While scaling back your meat consumption may be a smart move, it’s important to realize what nutrients you’re also cutting out. Going cold turkey (pun intended) without making any other changes to your diet, can cause some issues in terms of nutrient intake. “If you cut out meat, you want to make sure your diet is still adequate in protein, B vitamins, and iron,” said Palinski-Wade. “Eating a variety of different colored fruits and vegetables, whole grains, and healthy fats will help to ensure you are taking in the nutrients you need each day.”

Protein: “If you fail to take in enough protein, you may feel hungry more often and take in more calories, leading to weight gain,” said Palinski-Wade. “Dietary protein is also needed to build and maintain muscle tissue which helps to increase metabolism.” Make sure every meal contains a good source of protein whether it comes from an animal source such as an egg or fish or from a plant-based source such as lentils, chickpeas, or dried peas.

Vitamin B12: Animal proteins serve as a primary source of B12 in our diet. “B12 deficiency is linked with fatigue, anemia, and damage to the nervous system,” said Palinski-Wade. “For vegans, taking in plant-based foods that have been fortified with B12 (like nut milks) or taking a B12 supplement is essential to make sure you are meeting your dietary needs.”

Iron: “Plant-based foods such as beans and lentils along with dark leafy greens are an excellent way to meet your daily iron needs when reducing meat,” said Palinski-Wade.

Protein Tricks for a Low-Meat Diet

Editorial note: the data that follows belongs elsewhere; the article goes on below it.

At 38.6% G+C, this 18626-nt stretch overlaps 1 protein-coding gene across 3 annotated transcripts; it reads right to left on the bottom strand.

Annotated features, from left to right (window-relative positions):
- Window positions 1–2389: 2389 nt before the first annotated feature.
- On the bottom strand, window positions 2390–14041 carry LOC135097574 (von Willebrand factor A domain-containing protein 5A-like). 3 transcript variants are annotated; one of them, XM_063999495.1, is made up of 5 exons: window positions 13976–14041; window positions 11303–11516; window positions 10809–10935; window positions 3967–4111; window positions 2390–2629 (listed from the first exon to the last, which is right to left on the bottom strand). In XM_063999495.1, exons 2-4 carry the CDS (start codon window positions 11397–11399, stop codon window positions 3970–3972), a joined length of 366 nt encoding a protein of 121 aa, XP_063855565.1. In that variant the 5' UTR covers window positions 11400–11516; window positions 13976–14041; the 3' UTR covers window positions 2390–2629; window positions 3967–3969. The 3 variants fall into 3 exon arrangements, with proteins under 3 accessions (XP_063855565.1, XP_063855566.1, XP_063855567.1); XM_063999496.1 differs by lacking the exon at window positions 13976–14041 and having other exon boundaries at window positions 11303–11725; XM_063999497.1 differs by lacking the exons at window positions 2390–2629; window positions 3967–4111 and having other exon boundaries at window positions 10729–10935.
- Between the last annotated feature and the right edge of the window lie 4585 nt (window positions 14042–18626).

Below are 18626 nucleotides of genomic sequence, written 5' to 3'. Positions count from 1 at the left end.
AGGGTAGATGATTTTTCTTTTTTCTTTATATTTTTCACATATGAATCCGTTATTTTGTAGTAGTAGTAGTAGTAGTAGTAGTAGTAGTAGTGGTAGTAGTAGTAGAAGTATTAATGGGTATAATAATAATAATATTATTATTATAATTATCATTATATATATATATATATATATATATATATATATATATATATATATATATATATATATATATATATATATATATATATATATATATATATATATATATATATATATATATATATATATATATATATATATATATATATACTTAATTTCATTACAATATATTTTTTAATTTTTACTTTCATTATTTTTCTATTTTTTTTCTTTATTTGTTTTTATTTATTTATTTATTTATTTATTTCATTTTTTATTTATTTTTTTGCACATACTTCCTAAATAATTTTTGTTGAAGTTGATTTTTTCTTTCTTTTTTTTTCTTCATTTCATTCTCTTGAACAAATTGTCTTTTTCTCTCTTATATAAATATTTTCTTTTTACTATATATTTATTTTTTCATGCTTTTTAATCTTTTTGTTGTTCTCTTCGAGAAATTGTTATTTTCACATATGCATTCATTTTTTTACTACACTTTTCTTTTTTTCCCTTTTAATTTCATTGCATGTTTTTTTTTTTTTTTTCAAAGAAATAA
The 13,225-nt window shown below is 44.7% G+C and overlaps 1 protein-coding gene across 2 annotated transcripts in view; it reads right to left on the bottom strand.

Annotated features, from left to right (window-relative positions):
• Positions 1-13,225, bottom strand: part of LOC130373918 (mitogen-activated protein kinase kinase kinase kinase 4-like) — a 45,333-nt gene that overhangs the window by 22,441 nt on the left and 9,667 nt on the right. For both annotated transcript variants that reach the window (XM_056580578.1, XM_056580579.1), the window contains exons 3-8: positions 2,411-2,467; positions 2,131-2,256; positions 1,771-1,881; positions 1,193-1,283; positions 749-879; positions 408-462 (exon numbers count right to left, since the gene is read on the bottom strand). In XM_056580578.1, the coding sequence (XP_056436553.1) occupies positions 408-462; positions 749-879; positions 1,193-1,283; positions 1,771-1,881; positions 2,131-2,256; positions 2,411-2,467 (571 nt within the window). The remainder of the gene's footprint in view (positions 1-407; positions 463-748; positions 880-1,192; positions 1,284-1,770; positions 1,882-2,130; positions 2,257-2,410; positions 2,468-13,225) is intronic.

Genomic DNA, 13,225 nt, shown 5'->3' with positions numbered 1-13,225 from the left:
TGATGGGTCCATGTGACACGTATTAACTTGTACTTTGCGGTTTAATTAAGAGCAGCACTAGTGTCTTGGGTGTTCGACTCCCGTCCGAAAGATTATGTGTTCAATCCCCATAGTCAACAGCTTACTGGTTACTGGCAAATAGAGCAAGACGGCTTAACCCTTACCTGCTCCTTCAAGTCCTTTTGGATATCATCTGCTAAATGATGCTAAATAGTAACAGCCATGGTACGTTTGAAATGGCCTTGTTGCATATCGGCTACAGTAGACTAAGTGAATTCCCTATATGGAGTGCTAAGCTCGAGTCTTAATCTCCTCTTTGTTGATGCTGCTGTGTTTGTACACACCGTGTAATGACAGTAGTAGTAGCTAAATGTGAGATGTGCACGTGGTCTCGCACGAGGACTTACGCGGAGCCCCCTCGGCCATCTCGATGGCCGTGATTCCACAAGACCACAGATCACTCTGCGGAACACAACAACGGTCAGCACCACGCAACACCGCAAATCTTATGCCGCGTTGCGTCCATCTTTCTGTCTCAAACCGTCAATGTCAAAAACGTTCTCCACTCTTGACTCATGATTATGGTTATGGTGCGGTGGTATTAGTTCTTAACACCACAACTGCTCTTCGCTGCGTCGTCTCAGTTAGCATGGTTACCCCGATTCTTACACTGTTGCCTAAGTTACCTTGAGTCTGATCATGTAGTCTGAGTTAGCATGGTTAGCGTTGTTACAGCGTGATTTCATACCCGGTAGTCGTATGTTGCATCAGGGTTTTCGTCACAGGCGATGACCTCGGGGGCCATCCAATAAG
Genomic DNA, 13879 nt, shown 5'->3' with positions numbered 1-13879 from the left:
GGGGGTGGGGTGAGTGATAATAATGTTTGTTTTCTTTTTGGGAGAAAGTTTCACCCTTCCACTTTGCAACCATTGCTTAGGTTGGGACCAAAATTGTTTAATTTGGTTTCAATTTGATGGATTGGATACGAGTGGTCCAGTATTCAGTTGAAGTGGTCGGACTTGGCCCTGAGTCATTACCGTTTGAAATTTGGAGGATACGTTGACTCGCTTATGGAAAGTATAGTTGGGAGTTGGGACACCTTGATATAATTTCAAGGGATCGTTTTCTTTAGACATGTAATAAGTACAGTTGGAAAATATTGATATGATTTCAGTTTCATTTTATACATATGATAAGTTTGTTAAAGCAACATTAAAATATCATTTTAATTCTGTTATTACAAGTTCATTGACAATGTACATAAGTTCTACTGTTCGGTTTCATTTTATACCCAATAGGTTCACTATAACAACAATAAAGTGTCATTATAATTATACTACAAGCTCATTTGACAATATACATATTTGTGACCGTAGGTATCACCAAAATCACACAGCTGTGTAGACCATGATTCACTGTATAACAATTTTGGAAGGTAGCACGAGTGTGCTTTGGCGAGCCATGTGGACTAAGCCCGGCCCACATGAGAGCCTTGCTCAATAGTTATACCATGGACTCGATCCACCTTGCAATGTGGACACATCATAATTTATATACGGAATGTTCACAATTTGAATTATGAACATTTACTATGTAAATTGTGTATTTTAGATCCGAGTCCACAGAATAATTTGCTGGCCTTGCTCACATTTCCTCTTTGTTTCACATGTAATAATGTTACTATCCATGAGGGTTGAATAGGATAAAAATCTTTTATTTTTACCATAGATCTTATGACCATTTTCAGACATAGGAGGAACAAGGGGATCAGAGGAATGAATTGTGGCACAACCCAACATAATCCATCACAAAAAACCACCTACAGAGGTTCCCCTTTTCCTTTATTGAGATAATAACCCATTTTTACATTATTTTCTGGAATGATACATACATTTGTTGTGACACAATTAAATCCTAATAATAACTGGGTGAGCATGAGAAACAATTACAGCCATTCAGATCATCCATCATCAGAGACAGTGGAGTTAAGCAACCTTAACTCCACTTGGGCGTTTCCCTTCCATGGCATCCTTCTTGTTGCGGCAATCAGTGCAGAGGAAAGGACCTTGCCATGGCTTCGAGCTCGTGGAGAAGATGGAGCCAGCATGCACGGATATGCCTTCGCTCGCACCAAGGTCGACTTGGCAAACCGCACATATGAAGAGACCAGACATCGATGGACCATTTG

While meat can be a good source of protein and other essential nutrients, most of us are just eating too much of it. The majority of Americans eat more than 1.5 times the average daily protein requirement, most of it being red meat (beef, pork, lamb) and nearly a quarter of it being processed (like hot dogs, bacon, sausages, deli meats).

Reducing our dependency on meat as a primary protein source is a smart place to start, which requires getting creative with alternative protein sources. Palinski-Wade shares some of her favorite tricks for incorporating protein alternatives into meals:

  • Swap cooked lentils for half the meat in your favorite recipe filling (e.g. lasagna, chili, burgers) to lower the sodium and cholesterol content.
  • Sub in chickpea flour for up to half the wheat-based flour (including all-purpose flour) in any baked goods recipes to add iron, folate, fiber and protein. (Use a 1:1 ratio.)
  • Sub in one cup of black bean puree for one cup of flour in your favorite brownie recipe for a rich texture, along with healthy protein and fiber, to aid in weight loss.
  • Use socca (easy flatbread-style crust made with chickpea flour) for standard pizza crust, and enjoy a gluten-free pizza with all your favorite toppings.

Makeover your favorite meat-based meals using plant-based protein sources with these five recipes